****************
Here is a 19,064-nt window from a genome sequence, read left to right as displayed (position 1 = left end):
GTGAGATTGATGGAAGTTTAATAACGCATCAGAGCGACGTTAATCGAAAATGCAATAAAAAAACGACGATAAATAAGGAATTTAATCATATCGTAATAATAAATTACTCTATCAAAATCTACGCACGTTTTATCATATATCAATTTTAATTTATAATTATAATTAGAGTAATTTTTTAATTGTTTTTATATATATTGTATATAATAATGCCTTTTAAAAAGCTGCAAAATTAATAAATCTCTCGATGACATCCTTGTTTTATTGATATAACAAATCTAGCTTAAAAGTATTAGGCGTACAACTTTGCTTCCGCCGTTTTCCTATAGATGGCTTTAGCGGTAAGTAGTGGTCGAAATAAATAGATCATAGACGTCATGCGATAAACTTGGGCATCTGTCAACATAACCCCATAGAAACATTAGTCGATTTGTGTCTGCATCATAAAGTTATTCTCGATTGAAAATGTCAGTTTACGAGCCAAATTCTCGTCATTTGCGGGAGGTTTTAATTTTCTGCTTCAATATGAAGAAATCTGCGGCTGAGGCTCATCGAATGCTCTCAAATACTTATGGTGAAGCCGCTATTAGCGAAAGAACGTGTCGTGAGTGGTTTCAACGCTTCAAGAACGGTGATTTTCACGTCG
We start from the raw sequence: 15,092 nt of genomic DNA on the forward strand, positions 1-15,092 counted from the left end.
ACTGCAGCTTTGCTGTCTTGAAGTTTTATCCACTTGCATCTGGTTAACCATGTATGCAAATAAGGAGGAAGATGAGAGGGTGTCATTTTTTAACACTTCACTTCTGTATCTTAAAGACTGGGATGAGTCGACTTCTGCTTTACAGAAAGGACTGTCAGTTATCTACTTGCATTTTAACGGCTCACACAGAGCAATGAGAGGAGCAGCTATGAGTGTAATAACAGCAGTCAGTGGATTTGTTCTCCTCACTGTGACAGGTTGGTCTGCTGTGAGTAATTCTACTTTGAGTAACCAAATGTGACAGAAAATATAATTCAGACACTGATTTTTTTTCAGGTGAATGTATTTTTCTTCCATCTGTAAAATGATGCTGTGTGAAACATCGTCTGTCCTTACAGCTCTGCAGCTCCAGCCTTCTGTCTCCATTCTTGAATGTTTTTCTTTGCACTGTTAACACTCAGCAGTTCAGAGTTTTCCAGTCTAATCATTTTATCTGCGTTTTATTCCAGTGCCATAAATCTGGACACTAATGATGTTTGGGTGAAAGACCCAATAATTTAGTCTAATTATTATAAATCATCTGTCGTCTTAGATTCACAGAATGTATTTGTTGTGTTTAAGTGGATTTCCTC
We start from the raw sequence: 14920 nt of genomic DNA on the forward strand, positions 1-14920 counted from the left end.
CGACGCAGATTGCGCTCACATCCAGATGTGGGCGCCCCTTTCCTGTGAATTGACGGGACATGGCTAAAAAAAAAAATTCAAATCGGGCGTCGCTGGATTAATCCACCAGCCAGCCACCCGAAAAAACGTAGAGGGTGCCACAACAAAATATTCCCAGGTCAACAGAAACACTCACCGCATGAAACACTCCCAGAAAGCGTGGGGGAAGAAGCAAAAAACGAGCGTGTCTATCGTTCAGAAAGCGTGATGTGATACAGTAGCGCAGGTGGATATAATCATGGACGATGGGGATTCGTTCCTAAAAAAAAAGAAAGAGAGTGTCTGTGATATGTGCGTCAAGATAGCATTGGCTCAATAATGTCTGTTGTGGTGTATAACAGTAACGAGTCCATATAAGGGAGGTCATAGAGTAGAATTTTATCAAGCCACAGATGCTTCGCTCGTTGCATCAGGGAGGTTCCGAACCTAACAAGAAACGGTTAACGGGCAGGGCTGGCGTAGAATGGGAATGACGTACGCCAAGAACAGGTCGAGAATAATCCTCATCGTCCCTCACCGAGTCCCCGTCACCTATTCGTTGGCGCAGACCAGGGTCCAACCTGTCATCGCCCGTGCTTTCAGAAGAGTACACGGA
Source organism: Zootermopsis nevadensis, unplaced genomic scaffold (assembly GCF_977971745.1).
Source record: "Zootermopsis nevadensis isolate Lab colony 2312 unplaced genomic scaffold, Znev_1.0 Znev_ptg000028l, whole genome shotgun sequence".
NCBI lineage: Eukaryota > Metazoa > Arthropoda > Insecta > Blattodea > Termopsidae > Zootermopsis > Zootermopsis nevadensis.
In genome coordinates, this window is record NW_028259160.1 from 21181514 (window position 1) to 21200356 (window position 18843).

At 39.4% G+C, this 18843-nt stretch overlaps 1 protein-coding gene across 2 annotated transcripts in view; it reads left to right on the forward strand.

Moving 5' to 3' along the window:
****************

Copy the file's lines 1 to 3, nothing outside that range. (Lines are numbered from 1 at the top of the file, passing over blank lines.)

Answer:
Here is a 19,064-nt window from a genome sequence, read left to right as displayed (position 1 = left end):
GTGAGATTGATGGAAGTTTAATAACGCATCAGAGCGACGTTAATCGAAAATGCAATAAAAAAACGACGATAAATAAGGAATTTAATCATATCGTAATAATAAATTACTCTATCAAAATCTACGCACGTTTTATCATATATCAATTTTAATTTATAATTATAATTAGAGTAATTTTTTAATTGTTTTTATATATATTGTATATAATAATGCCTTTTAAAAAGCTGCAAAATTAATAAATCTCTCGATGACATCCTTGTTTTATTGATATAACAAATCTAGCTTAAAAGTATTAGGCGTACAACTTTGCTTCCGCCGTTTTCCTATAGATGGCTTTAGCGGTAAGTAGTGGTCGAAATAAATAGATCATAGACGTCATGCGATAAACTTGGGCATCTGTCAACATAACCCCATAGAAACATTAGTCGATTTGTGTCTGCATCATAAAGTTATTCTCGATTGAAAATGTCAGTTTACGAGCCAAATTCTCGTCATTTGCGGGAGGTTTTAATTTTCTGCTTCAATATGAAGAAATCTGCGGCTGAGGCTCATCGAATGCTCTCAAATACTTATGGTGAAGCCGCTATTAGCGAAAGAACGTGTCGTGAGTGGTTTCAACGCTTCAAGAACGGTGATTTTCACGTCG
We start from the raw sequence: 15,092 nt of genomic DNA on the forward strand, positions 1-15,092 counted from the left end.